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Old 07-30-2011, 10:33 AM   #1
Join Date: Jul 2011
Posts: 12
Year: 92
Coachwork: Carpenter
Chassis: International
Engine: DT 466
Radiant heated floors.

My friend brought to my attention, heated floors, as I was scraping off the rust from the metal plate inside my bus. He suggested running copper tubes straight out from where the tubes for my radiator heaters come out from the behind the drivers heaters, (eliminating both inside heaters) and coiling it back and forth all the way down, back around and securing that back to output hose next to where the intake copper pipe connected. The next step would be to fill the space up with something, dont remember what he suggested, letting it dry, then putting "notched" wood panels in over the top. My question for you guys, are:

[*]Has anyone tried this, this way?[*]Do you think the engine will be able to move the coolant/water all the way through the convoluted copper tubes, back to the radiator efficiently/adequately?[*]Once this is done, I'll need some kind of switch to let the fluid fill up the floor, but in the summer I wont need this, so either need a shutoff valve or a bypass. An ideas on how to accomplish this?

thanks for your help guys, making this bus what I want is a great task indeed.
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Old 07-30-2011, 11:41 AM   #2
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Join Date: Apr 2011
Posts: 800
Re: Radiant heated floors.

Floor heat sure sounds like a good idea........
However comma,
There are a couple of things you need to look at.

1. Defrosting the windows? How is a floor heater going to do this?

2. Heat for the front of the bus, ie driver compartment.

I would not remove both heaters, front one will be needed for winter driving, rear one sure would come in handy if needed....

Radiant heated floors sure would be great on those cold mornings.......
Roll - On...
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Old 07-30-2011, 01:58 PM   #3
Join Date: Jul 2011
Posts: 12
Year: 92
Coachwork: Carpenter
Chassis: International
Engine: DT 466
Re: Radiant heated floors.

thanks for the reply. I took the two heaters that were on the ground out, the one or two that are by the driver's seat are still connected, the hoses come out from behind that,( which is where I had planned to put copper piping next. This way, I will have a heater for the driver (me), and the defroster still works, I didn't think about a method to defrost the windows on the sides now that I think about it. I wonder if I can get those defrosting wires that go into windows, like some cars come equipped with. Either way, I wont be driving my bus around much, its more, park it and adventure from there. Good question though.
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Old 07-30-2011, 02:29 PM   #4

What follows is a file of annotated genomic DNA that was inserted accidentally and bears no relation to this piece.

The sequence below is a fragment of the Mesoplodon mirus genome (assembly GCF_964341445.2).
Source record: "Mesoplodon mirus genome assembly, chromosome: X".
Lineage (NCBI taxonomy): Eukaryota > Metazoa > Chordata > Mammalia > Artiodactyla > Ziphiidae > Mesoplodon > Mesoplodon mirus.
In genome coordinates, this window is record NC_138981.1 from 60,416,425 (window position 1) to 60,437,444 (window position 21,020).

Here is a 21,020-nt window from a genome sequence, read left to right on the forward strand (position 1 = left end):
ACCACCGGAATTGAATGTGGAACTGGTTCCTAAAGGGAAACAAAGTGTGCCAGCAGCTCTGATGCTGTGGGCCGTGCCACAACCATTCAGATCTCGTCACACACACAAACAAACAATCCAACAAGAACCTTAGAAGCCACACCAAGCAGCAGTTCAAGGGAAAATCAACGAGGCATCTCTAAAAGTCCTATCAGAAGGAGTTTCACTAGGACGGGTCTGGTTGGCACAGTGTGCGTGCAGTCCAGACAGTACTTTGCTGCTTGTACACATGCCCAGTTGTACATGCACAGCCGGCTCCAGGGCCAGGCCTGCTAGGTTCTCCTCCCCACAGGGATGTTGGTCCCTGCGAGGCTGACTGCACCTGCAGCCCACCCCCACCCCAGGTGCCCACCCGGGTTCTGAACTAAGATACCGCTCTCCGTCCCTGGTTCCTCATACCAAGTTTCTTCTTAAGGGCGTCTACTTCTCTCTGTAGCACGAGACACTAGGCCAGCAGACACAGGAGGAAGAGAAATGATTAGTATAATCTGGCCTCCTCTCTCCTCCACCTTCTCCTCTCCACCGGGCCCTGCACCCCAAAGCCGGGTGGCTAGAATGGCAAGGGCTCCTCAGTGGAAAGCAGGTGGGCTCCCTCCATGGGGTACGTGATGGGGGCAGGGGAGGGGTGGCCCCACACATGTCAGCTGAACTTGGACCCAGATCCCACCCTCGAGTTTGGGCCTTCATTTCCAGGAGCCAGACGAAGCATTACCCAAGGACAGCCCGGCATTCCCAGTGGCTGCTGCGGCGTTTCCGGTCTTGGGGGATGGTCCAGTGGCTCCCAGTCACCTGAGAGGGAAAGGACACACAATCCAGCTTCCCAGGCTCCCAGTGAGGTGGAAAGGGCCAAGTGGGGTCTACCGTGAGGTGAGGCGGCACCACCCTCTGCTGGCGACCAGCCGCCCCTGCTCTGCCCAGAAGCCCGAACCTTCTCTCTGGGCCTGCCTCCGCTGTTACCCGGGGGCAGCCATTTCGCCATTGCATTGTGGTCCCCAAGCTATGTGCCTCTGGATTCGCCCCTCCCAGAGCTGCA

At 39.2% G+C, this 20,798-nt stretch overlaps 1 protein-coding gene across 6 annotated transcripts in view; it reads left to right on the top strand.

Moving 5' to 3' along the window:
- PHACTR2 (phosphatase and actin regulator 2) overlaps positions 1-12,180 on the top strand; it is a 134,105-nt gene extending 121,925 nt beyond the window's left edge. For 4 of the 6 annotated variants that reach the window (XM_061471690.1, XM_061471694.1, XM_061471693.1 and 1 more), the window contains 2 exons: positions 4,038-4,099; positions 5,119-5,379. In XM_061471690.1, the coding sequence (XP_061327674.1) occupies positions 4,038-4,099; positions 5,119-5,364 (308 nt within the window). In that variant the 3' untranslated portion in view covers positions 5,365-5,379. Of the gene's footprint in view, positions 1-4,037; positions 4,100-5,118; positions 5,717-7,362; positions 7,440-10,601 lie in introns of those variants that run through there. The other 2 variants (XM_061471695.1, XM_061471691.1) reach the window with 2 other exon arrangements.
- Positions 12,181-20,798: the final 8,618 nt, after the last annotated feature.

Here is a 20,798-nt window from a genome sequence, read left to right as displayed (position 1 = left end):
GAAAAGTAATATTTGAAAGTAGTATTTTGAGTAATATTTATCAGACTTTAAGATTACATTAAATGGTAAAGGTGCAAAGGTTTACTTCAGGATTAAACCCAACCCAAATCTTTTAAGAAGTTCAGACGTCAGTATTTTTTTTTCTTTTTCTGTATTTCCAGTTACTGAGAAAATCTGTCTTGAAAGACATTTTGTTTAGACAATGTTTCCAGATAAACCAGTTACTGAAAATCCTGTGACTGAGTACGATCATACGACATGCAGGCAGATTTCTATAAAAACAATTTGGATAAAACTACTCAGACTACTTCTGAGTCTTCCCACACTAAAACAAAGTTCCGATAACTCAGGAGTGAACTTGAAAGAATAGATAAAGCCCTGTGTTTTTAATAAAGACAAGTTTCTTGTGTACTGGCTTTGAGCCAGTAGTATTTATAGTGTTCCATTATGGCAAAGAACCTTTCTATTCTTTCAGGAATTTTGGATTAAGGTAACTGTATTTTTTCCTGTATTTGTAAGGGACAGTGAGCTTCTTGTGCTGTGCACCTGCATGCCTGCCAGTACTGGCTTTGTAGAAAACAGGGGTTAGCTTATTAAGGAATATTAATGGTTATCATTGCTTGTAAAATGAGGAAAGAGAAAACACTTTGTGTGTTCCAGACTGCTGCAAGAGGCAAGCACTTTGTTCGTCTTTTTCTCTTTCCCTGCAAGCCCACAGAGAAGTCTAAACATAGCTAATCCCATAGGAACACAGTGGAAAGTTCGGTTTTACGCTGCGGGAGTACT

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Join Date: May 2010
Location: Farmington Hills, Mi (Detroit area)
Posts: 1,341
Year: 2000
Coachwork: Eldorado Aerotech 24'
Chassis: Ford E-450 Cutaway Bus
Engine: 7.3L Powerstroke
Rated Cap: 19
Re: Radiant heated floors.

The hydronic heated floor subject has come up a time or two and if memory serves, the concensus was that it was too much trouble. One problem with your proposed setup is that a big, expensive-to-run motor has to be running before you get any heat. A more efficient way would be to use an RV propane water heater and some sort of circulator pump to move the water around. It gets complicated and expensive pretty quickly.

Most heat their rigs with propane using a catilycic (sp?) heater or built-in RV hot air furnace. Many use a wood stove. My guess is that any of those choices would be easier and cheaper than the hydronic setup.
The Roach Motel
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Old 07-30-2011, 06:37 PM   #5
Bus Nut
Join Date: Jul 2011
Location: Virginia
Posts: 446
Re: Radiant heated floors.

I had the same question about the use of floor heat instead of the rear heaters. My thoughts are:
- It would only be used when traveling (i.e. driving the bus) and should circulate through the tubing if set up properly, maybe adding a booster pump if needed to help circulate through the extra length of tubing.
- I would mount a ball valve in the dash panel to route the water flow through for the ability to turn the flow of water on/off depending on the time of year. Mounting it to the dash panel just makes it more convenient and a "cleaner" install.
- If the temp of the water is like house systems, you could use the plastic tubing used in home systems and save allot of money since copper tubing costs so much. The plastic is easier to work with too.
- How to cover the tubing and protect it is the biggest hurdle. In a house they tubing is held down to the subfloor using clamps to hold it in the pattern laid. it is then covered with a concrete mixture to encase/protect the tubing. Then the flooring is laid (wood, tile, etc). To do this type of setup in a bus would add allot of weight, but off hand I haven't determined an alternate method that would work for the bus to protect the tubing and still save weight.
- When not moving (driving) an alternate method would be needed to heat the rig. One possibility would be to have a tie-in to the same underfloor tubing loop from a water heater or wood stove and circulate this heated water.

I like the concept of "clean" heat but there are several design hurdles to work out.
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